In addition to the Chinese, Japanese orthography was heavily influenced by the Portugese who arrived in the 16th century in hope of establishing trade relations between Japan and Europe.  While initially developed by Yajiro (a Japanese Catholic), it was the Portugese missionaries who initially printed the romanized system of writing Japanese (JNT.com, 2010).  In additional to helping promote and refine the romaji writing system, the Portugese introduced moveable type and printing technology to the Japanese and were also responsible for the first Japanese (to Portugese) dictionary called Nippo Jisho, which contained the over thirty-thousand Japanese words (Foreign Translations, 2010).

In modern Japan, each of the four writing styles has a unique role in Japanese orthography.  Kanji, which was historically considered the language of the educated is still very commonly used as approximately 40% of Japanese words originated in Chinese (Accredited, 2010). The ease with which words and phrases can be identified using this ideographic writing system allows it to remain popular.  Katakana, which was used in combination with kanji by men in Japan until the 10th century is now used mostly for foreign words, advertising in magazines and television and the transliteration of names.  Hiragana is used for linguistic elements such as adverbs, nouns and adjectives and is also the writing style of choice for children’s books, textbooks, and in print to help with pronunciation.  The term for the hiragana used for the latter is furigana.  It is actually illegal for newspapers to be published without furigana in instances where kanji are used that are not in the official list of kanji provided by the Japanese government (Ager, 2010).

There are three modern systems of romaji: Hepburn, Nippon-siki, and Kunrei-shiki.  The most popular of the three systems is Hepburn, which is named after Rev. James Curtis Hepburn who transcribed it in his dictionary (Breen, 2004).  Since World War II, the reading and writing of romaji has been taught to all Japanese students  when they are introduced to English as part of the junior high school curriculum.  Romaji is also used in Japanese passports, menus, educational materials for foreigners, and on the majority of street signs so that those people who do not understand Japanese may still visit the country without being completely overwhelmed.  Romaji is also used on electronic devices that are unable to display Japanese characters, although the localization of software programs into Japanese is quite common (WordIQ.com, 2010).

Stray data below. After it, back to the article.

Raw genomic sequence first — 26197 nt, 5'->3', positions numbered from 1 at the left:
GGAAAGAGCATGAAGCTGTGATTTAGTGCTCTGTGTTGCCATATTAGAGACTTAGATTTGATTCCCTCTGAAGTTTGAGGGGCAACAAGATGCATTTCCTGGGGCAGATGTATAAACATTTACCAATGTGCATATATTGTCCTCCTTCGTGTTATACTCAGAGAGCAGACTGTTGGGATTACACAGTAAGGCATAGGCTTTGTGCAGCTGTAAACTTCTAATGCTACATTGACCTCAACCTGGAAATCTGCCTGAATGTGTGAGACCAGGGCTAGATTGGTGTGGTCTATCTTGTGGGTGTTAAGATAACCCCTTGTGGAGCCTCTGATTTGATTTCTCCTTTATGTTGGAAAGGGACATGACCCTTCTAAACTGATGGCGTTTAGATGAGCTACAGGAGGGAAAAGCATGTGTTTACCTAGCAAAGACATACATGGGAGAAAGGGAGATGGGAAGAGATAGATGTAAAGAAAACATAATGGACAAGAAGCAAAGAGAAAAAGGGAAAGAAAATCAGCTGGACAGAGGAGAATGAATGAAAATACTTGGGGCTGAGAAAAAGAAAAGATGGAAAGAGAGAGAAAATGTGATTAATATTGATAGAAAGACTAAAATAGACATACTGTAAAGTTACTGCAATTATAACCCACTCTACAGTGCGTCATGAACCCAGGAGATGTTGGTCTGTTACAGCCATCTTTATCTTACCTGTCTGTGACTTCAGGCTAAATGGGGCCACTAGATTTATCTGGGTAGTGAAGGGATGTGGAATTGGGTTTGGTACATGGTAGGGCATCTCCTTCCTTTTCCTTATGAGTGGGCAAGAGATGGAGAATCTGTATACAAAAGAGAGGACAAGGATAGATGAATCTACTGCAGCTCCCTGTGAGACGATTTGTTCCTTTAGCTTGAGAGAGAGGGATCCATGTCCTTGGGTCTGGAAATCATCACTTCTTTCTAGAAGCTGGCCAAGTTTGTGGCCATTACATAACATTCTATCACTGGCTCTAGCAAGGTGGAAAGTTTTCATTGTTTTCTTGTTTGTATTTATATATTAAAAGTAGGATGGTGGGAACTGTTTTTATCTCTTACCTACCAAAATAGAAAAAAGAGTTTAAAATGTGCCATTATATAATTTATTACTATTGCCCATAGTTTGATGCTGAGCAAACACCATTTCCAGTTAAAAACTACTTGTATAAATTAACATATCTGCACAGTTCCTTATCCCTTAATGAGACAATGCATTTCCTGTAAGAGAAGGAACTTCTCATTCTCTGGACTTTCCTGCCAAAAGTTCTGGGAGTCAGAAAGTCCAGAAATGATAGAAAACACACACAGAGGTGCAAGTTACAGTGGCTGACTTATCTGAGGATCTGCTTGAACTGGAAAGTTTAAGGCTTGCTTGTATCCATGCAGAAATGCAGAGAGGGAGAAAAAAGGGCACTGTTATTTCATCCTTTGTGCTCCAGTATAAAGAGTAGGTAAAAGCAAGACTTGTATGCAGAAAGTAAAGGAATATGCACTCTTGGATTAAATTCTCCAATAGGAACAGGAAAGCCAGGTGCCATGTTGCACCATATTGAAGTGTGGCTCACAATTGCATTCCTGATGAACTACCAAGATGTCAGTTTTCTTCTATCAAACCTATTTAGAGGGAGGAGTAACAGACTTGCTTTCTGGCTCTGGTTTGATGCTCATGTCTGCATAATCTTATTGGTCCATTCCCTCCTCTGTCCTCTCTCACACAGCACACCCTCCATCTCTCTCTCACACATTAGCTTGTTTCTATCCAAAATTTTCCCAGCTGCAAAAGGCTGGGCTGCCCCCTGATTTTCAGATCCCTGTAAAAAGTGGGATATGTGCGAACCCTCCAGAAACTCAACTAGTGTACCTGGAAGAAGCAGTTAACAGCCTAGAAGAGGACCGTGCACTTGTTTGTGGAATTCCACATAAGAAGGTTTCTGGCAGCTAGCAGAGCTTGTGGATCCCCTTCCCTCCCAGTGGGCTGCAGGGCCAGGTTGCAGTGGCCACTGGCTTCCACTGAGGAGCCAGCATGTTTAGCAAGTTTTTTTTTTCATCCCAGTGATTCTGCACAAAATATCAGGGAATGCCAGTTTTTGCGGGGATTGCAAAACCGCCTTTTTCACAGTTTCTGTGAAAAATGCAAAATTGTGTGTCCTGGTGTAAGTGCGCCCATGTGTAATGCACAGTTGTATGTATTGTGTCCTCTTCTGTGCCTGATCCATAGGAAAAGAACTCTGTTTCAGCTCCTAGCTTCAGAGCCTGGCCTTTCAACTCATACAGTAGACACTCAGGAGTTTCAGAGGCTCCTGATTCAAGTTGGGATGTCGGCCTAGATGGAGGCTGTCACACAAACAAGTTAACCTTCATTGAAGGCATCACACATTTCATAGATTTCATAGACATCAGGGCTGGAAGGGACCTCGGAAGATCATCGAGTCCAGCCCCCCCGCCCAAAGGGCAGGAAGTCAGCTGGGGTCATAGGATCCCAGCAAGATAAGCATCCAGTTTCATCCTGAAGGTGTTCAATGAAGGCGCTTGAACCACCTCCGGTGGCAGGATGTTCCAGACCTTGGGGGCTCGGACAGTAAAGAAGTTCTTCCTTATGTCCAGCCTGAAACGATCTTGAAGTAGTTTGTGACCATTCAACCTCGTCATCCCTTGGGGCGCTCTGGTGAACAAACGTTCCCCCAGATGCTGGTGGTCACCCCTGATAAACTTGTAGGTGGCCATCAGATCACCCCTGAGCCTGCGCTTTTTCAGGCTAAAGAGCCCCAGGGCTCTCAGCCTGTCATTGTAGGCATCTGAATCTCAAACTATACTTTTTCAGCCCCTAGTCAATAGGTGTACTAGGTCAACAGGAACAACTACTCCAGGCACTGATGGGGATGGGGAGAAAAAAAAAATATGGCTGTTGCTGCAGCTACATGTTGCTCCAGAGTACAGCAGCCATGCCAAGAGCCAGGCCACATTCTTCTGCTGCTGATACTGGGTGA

To the uninformed, it would be easy to regard Japanese orthography as complex and overwhelming.  The reality is that it is a very logical combination of writing systems that blend the past and present while preparing for the future through the initiative of the Japanese government who understands the importance of writing and vocabulary as part of an education.  And what better way to prepare students for the future then to teach them a writing system that was developed with the help of countries throughout the world.

References

Accredited. (2010). Japanese. Retrieved from
http://www.alsintl.com/resources/languages/Japanese/.

Ager, S. (2010). Omniglot: Writing systems and language of the world. Retrieved from
http://www.omniglot.com/writing/japanese_hiragana.htm.

Breen, J. (2004). Japanese Writing. Retrieved from
http://www.csse.monash.edu.au/~jwb/jwriting.html.

Foreign Translations. (2010). Japanese Language History. Retrieved from
http://www.foreigntranslations.com/page-content.cfm/page/japanese-language.

Hallen, C. L. (1999). An Overview of the history of the Japanese language. Retrieved from http://linguistics.byu.edu/classes/ling450ch/reports/japanese.htm.

JNT.com. (2010).Romaji. Retrieved from
http://www.japanese-name-translation.com/site/romaji_article.html.

Today Translations. (2010). Japanese Language History. Retrieved from
http://www.todaytranslations.com/our-language-his.tory/japanese-language-history.php.

WordIQ.com.(2010). Romaji. Retrieved from
http://www.wordiq.com/definition/Romaji